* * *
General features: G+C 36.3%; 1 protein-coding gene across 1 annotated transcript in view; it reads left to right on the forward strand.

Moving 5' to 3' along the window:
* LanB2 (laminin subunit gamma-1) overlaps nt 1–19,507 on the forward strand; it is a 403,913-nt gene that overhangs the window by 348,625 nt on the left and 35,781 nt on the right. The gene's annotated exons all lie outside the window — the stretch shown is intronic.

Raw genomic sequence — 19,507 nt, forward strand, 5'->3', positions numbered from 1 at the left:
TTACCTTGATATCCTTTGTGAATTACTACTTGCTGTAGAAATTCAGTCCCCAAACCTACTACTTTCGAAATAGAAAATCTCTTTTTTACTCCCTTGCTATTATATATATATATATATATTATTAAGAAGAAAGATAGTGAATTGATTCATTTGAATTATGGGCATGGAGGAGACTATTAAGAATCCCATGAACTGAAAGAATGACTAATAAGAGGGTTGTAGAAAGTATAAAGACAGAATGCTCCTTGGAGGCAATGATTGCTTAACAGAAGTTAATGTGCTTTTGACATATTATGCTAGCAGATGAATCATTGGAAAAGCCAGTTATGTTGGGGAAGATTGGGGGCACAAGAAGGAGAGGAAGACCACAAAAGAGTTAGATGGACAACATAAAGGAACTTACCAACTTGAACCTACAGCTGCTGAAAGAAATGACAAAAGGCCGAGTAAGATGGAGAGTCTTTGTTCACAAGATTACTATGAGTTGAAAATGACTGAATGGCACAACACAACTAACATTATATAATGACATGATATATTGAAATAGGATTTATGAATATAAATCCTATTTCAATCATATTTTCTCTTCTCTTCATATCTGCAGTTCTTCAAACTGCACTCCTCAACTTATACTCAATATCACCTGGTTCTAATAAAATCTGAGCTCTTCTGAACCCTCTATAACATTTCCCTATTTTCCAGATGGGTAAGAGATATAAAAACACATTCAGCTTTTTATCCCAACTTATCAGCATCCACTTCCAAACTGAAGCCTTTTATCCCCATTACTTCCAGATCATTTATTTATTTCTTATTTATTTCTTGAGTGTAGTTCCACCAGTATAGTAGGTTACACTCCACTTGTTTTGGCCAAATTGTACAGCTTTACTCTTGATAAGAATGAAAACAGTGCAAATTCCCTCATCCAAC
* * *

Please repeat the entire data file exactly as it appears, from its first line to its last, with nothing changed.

General features: G+C 36.3%; 1 protein-coding gene across 1 annotated transcript in view; it reads left to right on the forward strand.

Moving 5' to 3' along the window:
* LanB2 (laminin subunit gamma-1) overlaps nt 1–19,507 on the forward strand; it is a 403,913-nt gene that overhangs the window by 348,625 nt on the left and 35,781 nt on the right. The gene's annotated exons all lie outside the window — the stretch shown is intronic.

Raw genomic sequence — 19,507 nt, forward strand, 5'->3', positions numbered from 1 at the left:
TTACCTTGATATCCTTTGTGAATTACTACTTGCTGTAGAAATTCAGTCCCCAAACCTACTACTTTCGAAATAGAAAATCTCTTTTTTACTCCCTTGCTATTATATATATATATATATATTATTAAGAAGAAAGATAGTGAATTGATTCATTTGAATTATGGGCATGGAGGAGACTATTAAGAATCCCATGAACTGAAAGAATGACTAATAAGAGGGTTGTAGAAAGTATAAAGACAGAATGCTCCTTGGAGGCAATGATTGCTTAACAGAAGTTAATGTGCTTTTGACATATTATGCTAGCAGATGAATCATTGGAAAAGCCAGTTATGTTGGGGAAGATTGGGGGCACAAGAAGGAGAGGAAGACCACAAAAGAGTTAGATGGACAACATAAAGGAACTTACCAACTTGAACCTACAGCTGCTGAAAGAAATGACAAAAGGCCGAGTAAGATGGAGAGTCTTTGTTCACAAGATTACTATGAGTTGAAAATGACTGAATGGCACAACACAACTAACATTATATAATGACATGATATATTGAAATAGGATTTATGAATATAAATCCTATTTCAATCATATTTTCTCTTCTCTTCATATCTGCAGTTCTTCAAACTGCACTCCTCAACTTATACTCAATATCACCTGGTTCTAATAAAATCTGAGCTCTTCTGAACCCTCTATAACATTTCCCTATTTTCCAGATGGGTAAGAGATATAAAAACACATTCAGCTTTTTATCCCAACTTATCAGCATCCACTTCCAAACTGAAGCCTTTTATCCCCATTACTTCCAGATCATTTATTTATTTCTTATTTATTTCTTGAGTGTAGTTCCACCAGTATAGTAGGTTACACTCCACTTGTTTTGGCCAAATTGTACAGCTTTACTCTTGATAAGAATGAAAACAGTGCAAATTCCCTCATCCAAC